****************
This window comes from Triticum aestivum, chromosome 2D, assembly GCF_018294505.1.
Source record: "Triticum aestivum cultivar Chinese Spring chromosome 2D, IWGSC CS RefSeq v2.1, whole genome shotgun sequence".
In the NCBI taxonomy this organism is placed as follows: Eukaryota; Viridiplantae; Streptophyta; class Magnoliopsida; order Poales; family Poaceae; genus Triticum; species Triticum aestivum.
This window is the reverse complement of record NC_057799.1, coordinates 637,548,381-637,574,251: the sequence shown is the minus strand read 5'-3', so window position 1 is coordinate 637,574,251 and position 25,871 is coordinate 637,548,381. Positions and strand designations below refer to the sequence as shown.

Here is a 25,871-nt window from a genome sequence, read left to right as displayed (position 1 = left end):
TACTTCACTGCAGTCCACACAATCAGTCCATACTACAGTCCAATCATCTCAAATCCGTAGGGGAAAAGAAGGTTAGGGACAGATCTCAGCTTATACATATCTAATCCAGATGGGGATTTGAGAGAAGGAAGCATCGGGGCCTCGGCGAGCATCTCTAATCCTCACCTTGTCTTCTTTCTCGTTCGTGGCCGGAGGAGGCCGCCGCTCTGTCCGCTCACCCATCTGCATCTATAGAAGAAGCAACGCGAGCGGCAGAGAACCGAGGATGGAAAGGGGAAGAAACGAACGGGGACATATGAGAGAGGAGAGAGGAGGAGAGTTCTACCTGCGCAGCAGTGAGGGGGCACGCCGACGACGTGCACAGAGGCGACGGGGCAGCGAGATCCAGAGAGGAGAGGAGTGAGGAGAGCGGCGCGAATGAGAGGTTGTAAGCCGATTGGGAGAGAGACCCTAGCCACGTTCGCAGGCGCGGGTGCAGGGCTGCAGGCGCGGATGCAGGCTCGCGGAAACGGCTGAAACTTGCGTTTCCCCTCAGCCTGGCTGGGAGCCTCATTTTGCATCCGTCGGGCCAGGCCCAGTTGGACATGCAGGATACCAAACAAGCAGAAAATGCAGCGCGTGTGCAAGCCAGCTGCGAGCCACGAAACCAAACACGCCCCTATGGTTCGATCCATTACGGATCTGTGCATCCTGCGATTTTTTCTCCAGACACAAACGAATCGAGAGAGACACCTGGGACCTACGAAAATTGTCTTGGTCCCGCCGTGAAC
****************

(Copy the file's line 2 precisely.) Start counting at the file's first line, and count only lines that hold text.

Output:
Source record: "Triticum aestivum cultivar Chinese Spring chromosome 2D, IWGSC CS RefSeq v2.1, whole genome shotgun sequence".